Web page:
The outspoken stance comes a year after the last edition of the world's largest publishing event ended in scuffles and chants of “Nazis Out”, triggered by the presence of a far-right German publisher and its controversial speakers.
Organisers have defended the platform given to the Antaios house, notorious for anti-immigration and anti-Semitic publications, saying the book fair stood against censorship of any kind.
“We allow all opinions to be heard, whether we like them or not,” director Juergen Boos told a pre-fair news conference. “But we have opinions too. And we will make our points of view very clear.”
Against a backdrop of rising euroscepticism, the book fair will start by sending a distinctly pro-EU signal at Tuesday's opening ceremony, giving the stage to the bloc's foreign policy chief Federica Mogherini.
The following day, German President Frank-Walter Steinmeier will join a debate on how to combat anti-foreigner and populist voices “in stormy times”.
The fair has also teamed up with the United Nations and Amnesty International to celebrate the 70th anniversary of the UN human rights declaration, an achievement Boos said “cannot be taken for granted”.
Freedom of expression in Vladimir Putin's Russia, Turkey's media crackdown and concerns about the rule of law and free speech in Poland will all be topics of discussion.
Commentators will also take stock of the #MeToo movement, a year after it sparked a global discussion about sexual harassment, and renowned US authors Meg Wolitzer and Paul Beatty will talk feminism and race in the era of President Donald Trump.
African authors are likewise getting a chance to shine with the continent preparing for its “biggest ever” presence at the fair, which organisers said reflected the African publishing industry's increasing professionalism and international reach.
Nigeria's Chimamanda Ngozi Adichie, author of “Americanah”, will discuss her smash-hit essay “We Should All Be Feminists”, while Trifonia Melibea Obono will present her coming-of-age book “La Bastarda”, the first ever novel by a woman from Equatorial Guinea translated into English.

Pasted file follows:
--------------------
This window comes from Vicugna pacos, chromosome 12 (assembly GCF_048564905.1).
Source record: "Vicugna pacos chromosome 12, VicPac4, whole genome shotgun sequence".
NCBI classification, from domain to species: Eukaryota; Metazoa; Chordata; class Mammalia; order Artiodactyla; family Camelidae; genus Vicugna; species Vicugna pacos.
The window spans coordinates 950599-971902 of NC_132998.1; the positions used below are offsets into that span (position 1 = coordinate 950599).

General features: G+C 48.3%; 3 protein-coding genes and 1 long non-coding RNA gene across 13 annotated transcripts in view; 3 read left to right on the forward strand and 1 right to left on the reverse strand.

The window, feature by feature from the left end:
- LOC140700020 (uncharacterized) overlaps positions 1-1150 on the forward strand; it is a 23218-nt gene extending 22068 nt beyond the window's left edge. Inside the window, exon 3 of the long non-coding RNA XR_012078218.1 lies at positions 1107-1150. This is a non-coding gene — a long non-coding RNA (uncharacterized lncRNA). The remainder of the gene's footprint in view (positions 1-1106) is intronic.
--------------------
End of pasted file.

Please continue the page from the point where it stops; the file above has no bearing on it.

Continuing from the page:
And although the Antaios company is skipping this year's event, two other German far-right publishers will be manning stands at Frankfurt's giant conference centre. Several lawmakers from the country's anti-Islam, anti-immigration AfD party are also expected to show up, Boos said. But with 7,300 exhibitors from over 100 countries, he stressed that the far-right represented “a mini group” at the fair.
“They get a lot of attention. The question is whether they deserve it.”
Cyborgs and holograms
This year's event will once again showcase hi-tech novelties in a bid to encourage the book publishing industry to think creatively about how to plug into new technologies, including through augmented reality.
Valued at around $120 billion annually, the global book publishing industry has seen steady but slow growth in recent years, and sales of e-books have stagnated.
Hologram singer Maya Kodes will perform at the fair, as will Spanish “cyborg activist” Moon Ribas who has implanted a sensor in her body that vibrates whenever there's an earthquake.
Host nation Georgia meanwhile will bring not just dozens of authors to Frankfurt but also a 1.8-million-year-old skull from the country's famed Dmanisi cave, home to the earliest human fossils discovered outside Africa.
The Frankfurt book fair itself dates back to the Middle Ages, with the first edition taking place shortly after the Gutenberg printing press was invented in nearby Mainz.